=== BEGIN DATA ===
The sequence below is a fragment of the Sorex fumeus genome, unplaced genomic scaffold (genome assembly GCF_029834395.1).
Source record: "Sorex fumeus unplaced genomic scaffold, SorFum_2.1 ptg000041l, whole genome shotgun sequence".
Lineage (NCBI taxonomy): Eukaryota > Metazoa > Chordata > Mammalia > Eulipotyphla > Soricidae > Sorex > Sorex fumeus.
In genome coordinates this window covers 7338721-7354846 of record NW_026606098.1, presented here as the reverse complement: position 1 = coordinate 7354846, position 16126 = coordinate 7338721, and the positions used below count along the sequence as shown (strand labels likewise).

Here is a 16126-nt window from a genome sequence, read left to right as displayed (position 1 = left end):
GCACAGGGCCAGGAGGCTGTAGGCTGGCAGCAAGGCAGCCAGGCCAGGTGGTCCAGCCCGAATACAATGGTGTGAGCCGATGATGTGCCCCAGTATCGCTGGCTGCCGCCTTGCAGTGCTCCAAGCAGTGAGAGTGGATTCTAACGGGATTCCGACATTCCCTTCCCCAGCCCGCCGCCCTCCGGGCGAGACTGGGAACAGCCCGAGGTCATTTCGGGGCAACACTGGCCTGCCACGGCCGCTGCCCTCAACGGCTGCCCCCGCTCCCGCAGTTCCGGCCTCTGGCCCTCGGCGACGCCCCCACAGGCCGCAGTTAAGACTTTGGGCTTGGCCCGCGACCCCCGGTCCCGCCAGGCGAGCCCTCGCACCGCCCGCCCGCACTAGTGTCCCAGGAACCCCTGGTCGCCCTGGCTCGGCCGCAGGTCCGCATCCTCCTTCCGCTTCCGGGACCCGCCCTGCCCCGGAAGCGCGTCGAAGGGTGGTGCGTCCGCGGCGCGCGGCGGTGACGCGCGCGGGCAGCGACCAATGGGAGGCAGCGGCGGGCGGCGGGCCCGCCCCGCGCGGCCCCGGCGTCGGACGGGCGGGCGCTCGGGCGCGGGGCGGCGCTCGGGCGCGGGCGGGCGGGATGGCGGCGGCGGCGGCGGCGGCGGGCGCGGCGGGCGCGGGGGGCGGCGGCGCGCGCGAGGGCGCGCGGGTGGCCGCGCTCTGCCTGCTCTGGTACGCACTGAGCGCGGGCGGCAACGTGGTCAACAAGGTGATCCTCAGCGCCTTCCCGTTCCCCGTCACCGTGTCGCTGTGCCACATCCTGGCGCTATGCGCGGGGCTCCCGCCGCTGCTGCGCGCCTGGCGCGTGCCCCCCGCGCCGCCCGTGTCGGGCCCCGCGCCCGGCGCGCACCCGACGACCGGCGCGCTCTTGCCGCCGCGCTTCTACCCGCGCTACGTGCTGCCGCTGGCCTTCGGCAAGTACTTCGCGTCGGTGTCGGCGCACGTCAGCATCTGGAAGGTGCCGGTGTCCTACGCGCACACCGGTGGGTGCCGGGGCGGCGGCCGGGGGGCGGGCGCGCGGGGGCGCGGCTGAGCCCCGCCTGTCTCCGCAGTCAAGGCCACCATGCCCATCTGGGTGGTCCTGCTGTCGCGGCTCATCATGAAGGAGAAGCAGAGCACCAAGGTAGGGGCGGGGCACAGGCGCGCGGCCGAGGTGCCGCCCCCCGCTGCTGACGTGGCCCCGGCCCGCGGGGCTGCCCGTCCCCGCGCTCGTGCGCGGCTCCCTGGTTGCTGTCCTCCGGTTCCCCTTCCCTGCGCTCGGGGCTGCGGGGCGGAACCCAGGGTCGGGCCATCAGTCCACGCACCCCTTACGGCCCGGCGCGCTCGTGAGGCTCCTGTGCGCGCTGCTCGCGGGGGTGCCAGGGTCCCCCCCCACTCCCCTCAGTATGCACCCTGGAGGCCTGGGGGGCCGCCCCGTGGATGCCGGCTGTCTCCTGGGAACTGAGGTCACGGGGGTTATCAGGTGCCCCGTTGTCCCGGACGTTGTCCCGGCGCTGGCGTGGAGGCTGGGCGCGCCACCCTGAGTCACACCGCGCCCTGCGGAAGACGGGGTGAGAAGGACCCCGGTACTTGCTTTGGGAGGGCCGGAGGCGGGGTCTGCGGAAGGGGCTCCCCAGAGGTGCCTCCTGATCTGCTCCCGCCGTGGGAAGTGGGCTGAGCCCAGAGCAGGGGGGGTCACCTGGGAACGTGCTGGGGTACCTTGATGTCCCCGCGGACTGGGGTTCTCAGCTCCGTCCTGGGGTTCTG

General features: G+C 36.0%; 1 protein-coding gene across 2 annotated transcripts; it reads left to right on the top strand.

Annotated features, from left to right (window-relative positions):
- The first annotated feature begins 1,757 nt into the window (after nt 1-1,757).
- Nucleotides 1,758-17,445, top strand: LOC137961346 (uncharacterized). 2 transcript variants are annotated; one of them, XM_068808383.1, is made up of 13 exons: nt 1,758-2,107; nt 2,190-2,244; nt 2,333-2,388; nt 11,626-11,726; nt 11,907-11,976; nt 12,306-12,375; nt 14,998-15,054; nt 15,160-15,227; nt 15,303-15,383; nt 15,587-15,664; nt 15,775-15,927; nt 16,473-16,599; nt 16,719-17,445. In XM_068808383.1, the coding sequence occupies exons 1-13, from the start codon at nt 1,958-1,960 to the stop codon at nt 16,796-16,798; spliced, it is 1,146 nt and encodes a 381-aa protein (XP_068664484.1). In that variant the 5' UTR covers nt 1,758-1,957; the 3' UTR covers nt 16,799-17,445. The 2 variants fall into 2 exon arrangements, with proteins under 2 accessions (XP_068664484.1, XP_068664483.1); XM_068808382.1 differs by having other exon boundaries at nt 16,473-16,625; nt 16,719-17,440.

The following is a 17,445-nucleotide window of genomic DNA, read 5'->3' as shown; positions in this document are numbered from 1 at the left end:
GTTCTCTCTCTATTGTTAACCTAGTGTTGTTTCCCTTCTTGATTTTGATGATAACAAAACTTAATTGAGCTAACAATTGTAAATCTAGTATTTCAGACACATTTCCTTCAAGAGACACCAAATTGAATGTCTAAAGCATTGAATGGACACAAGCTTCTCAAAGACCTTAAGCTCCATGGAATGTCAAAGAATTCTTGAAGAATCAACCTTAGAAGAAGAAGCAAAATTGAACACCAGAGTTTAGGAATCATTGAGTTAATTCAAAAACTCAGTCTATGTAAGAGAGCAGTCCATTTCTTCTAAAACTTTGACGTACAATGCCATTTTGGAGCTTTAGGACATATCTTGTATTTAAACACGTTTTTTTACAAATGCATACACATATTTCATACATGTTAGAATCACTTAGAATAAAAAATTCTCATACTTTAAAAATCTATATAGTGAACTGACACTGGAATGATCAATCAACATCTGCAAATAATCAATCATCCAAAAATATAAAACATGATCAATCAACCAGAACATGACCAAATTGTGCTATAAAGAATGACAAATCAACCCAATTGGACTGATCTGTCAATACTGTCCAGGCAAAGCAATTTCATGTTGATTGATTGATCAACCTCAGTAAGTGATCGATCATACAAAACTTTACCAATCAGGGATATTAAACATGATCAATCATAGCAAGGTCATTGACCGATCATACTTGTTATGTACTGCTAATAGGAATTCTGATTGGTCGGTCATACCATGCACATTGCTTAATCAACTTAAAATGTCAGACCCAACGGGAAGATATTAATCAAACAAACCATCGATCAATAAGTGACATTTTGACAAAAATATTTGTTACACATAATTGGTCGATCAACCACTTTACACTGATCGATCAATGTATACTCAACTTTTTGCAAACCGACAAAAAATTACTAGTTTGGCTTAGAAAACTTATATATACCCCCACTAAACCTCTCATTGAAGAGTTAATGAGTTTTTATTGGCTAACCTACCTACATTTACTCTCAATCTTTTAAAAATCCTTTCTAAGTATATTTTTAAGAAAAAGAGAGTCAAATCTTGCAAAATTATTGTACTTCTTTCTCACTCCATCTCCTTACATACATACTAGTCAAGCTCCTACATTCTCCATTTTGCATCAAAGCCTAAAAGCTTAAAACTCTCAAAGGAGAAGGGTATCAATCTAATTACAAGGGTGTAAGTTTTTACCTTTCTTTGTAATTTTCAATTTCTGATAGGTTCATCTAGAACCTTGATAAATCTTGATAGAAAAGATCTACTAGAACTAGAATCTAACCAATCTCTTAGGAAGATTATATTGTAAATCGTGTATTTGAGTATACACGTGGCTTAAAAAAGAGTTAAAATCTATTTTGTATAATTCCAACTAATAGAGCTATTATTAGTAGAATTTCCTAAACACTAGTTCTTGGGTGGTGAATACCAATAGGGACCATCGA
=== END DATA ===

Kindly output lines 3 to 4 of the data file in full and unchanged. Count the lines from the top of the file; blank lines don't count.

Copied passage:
Lineage (NCBI taxonomy): Eukaryota > Metazoa > Chordata > Mammalia > Eulipotyphla > Soricidae > Sorex > Sorex fumeus.
In genome coordinates this window covers 7338721-7354846 of record NW_026606098.1, presented here as the reverse complement: position 1 = coordinate 7354846, position 16126 = coordinate 7338721, and the positions used below count along the sequence as shown (strand labels likewise).